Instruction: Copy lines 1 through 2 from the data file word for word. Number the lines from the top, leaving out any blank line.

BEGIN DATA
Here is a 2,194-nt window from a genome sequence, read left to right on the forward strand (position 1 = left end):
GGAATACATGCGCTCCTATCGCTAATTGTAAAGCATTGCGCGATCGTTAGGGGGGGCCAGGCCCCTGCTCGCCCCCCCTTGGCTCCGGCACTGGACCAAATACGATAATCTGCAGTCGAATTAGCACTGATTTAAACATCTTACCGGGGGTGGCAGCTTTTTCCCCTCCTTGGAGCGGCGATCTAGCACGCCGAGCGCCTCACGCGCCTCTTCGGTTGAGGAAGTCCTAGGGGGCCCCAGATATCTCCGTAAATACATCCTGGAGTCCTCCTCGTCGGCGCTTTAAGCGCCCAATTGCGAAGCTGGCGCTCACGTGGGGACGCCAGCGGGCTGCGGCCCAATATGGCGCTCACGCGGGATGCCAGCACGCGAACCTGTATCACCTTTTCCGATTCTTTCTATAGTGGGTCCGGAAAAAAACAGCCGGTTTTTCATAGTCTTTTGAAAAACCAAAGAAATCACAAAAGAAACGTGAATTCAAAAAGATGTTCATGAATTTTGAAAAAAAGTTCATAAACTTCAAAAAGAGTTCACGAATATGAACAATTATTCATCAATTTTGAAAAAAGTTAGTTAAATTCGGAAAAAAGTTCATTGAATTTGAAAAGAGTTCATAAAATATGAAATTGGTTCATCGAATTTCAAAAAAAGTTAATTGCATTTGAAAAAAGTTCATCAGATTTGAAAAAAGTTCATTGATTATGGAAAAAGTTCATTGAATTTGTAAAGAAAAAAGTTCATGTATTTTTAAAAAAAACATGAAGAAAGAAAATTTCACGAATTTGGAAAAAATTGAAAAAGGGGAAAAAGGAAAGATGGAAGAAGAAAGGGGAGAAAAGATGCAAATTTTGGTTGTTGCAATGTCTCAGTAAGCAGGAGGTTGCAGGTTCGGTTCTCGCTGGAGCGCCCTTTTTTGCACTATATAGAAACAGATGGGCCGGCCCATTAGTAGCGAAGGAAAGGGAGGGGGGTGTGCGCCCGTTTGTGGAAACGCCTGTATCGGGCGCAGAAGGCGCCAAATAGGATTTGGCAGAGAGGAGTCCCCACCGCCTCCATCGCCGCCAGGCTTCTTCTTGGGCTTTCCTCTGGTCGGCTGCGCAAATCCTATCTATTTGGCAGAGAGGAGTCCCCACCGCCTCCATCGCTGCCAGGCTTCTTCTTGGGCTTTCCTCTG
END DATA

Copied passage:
Here is a 2,194-nt window from a genome sequence, read left to right on the forward strand (position 1 = left end):
GGAATACATGCGCTCCTATCGCTAATTGTAAAGCATTGCGCGATCGTTAGGGGGGGCCAGGCCCCTGCTCGCCCCCCCTTGGCTCCGGCACTGGACCAAATACGATAATCTGCAGTCGAATTAGCACTGATTTAAACATCTTACCGGGGGTGGCAGCTTTTTCCCCTCCTTGGAGCGGCGATCTAGCACGCCGAGCGCCTCACGCGCCTCTTCGGTTGAGGAAGTCCTAGGGGGCCCCAGATATCTCCGTAAATACATCCTGGAGTCCTCCTCGTCGGCGCTTTAAGCGCCCAATTGCGAAGCTGGCGCTCACGTGGGGACGCCAGCGGGCTGCGGCCCAATATGGCGCTCACGCGGGATGCCAGCACGCGAACCTGTATCACCTTTTCCGATTCTTTCTATAGTGGGTCCGGAAAAAAACAGCCGGTTTTTCATAGTCTTTTGAAAAACCAAAGAAATCACAAAAGAAACGTGAATTCAAAAAGATGTTCATGAATTTTGAAAAAAAGTTCATAAACTTCAAAAAGAGTTCACGAATATGAACAATTATTCATCAATTTTGAAAAAAGTTAGTTAAATTCGGAAAAAAGTTCATTGAATTTGAAAAGAGTTCATAAAATATGAAATTGGTTCATCGAATTTCAAAAAAAGTTAATTGCATTTGAAAAAAGTTCATCAGATTTGAAAAAAGTTCATTGATTATGGAAAAAGTTCATTGAATTTGTAAAGAAAAAAGTTCATGTATTTTTAAAAAAAACATGAAGAAAGAAAATTTCACGAATTTGGAAAAAATTGAAAAAGGGGAAAAAGGAAAGATGGAAGAAGAAAGGGGAGAAAAGATGCAAATTTTGGTTGTTGCAATGTCTCAGTAAGCAGGAGGTTGCAGGTTCGGTTCTCGCTGGAGCGCCCTTTTTTGCACTATATAGAAACAGATGGGCCGGCCCATTAGTAGCGAAGGAAAGGGAGGGGGGTGTGCGCCCGTTTGTGGAAACGCCTGTATCGGGCGCAGAAGGCGCCAAATAGGATTTGGCAGAGAGGAGTCCCCACCGCCTCCATCGCCGCCAGGCTTCTTCTTGGGCTTTCCTCTGGTCGGCTGCGCAAATCCTATCTATTTGGCAGAGAGGAGTCCCCACCGCCTCCATCGCTGCCAGGCTTCTTCTTGGGCTTTCCTCTG